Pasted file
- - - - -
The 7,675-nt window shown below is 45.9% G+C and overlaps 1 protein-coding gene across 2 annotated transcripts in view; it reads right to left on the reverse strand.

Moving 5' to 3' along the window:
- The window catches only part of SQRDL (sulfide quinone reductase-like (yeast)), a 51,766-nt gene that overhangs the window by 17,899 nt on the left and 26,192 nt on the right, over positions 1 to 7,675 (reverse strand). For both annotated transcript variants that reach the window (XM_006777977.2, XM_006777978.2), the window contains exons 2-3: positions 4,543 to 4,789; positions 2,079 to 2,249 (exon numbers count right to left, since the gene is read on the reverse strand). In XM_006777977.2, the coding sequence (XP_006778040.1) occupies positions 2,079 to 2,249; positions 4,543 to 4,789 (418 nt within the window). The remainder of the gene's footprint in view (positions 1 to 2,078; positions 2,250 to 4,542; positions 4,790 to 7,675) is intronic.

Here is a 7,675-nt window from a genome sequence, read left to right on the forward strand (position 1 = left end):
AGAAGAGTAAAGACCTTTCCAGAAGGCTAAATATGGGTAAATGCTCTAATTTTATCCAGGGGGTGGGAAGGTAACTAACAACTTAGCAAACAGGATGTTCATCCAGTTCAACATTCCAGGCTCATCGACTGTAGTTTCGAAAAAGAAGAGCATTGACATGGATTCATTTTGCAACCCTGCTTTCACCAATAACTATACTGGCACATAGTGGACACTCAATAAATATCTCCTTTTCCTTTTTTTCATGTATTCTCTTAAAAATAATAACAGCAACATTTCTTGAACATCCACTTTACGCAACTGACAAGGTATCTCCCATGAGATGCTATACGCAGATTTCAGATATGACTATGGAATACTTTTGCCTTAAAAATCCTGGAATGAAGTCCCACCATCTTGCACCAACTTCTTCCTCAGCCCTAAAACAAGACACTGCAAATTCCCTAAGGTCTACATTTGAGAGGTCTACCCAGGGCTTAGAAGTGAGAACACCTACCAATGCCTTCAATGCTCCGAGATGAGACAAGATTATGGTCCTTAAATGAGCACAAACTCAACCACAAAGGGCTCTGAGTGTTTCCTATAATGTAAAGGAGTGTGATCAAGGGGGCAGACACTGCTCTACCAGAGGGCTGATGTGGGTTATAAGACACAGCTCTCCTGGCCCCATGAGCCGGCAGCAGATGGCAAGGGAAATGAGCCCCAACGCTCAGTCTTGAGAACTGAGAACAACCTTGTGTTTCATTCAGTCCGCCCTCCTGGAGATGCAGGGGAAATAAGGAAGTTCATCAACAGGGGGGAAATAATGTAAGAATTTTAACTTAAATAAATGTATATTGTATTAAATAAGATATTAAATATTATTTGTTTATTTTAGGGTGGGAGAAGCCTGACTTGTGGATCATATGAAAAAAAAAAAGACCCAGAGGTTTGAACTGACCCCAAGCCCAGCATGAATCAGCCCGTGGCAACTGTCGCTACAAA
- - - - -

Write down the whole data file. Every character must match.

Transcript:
The 7,675-nt window shown below is 45.9% G+C and overlaps 1 protein-coding gene across 2 annotated transcripts in view; it reads right to left on the reverse strand.

Moving 5' to 3' along the window:
- The window catches only part of SQRDL (sulfide quinone reductase-like (yeast)), a 51,766-nt gene that overhangs the window by 17,899 nt on the left and 26,192 nt on the right, over positions 1 to 7,675 (reverse strand). For both annotated transcript variants that reach the window (XM_006777977.2, XM_006777978.2), the window contains exons 2-3: positions 4,543 to 4,789; positions 2,079 to 2,249 (exon numbers count right to left, since the gene is read on the reverse strand). In XM_006777977.2, the coding sequence (XP_006778040.1) occupies positions 2,079 to 2,249; positions 4,543 to 4,789 (418 nt within the window). The remainder of the gene's footprint in view (positions 1 to 2,078; positions 2,250 to 4,542; positions 4,790 to 7,675) is intronic.

Here is a 7,675-nt window from a genome sequence, read left to right on the forward strand (position 1 = left end):
AGAAGAGTAAAGACCTTTCCAGAAGGCTAAATATGGGTAAATGCTCTAATTTTATCCAGGGGGTGGGAAGGTAACTAACAACTTAGCAAACAGGATGTTCATCCAGTTCAACATTCCAGGCTCATCGACTGTAGTTTCGAAAAAGAAGAGCATTGACATGGATTCATTTTGCAACCCTGCTTTCACCAATAACTATACTGGCACATAGTGGACACTCAATAAATATCTCCTTTTCCTTTTTTTCATGTATTCTCTTAAAAATAATAACAGCAACATTTCTTGAACATCCACTTTACGCAACTGACAAGGTATCTCCCATGAGATGCTATACGCAGATTTCAGATATGACTATGGAATACTTTTGCCTTAAAAATCCTGGAATGAAGTCCCACCATCTTGCACCAACTTCTTCCTCAGCCCTAAAACAAGACACTGCAAATTCCCTAAGGTCTACATTTGAGAGGTCTACCCAGGGCTTAGAAGTGAGAACACCTACCAATGCCTTCAATGCTCCGAGATGAGACAAGATTATGGTCCTTAAATGAGCACAAACTCAACCACAAAGGGCTCTGAGTGTTTCCTATAATGTAAAGGAGTGTGATCAAGGGGGCAGACACTGCTCTACCAGAGGGCTGATGTGGGTTATAAGACACAGCTCTCCTGGCCCCATGAGCCGGCAGCAGATGGCAAGGGAAATGAGCCCCAACGCTCAGTCTTGAGAACTGAGAACAACCTTGTGTTTCATTCAGTCCGCCCTCCTGGAGATGCAGGGGAAATAAGGAAGTTCATCAACAGGGGGGAAATAATGTAAGAATTTTAACTTAAATAAATGTATATTGTATTAAATAAGATATTAAATATTATTTGTTTATTTTAGGGTGGGAGAAGCCTGACTTGTGGATCATATGAAAAAAAAAAAGACCCAGAGGTTTGAACTGACCCCAAGCCCAGCATGAATCAGCCCGTGGCAACTGTCGCTACAAA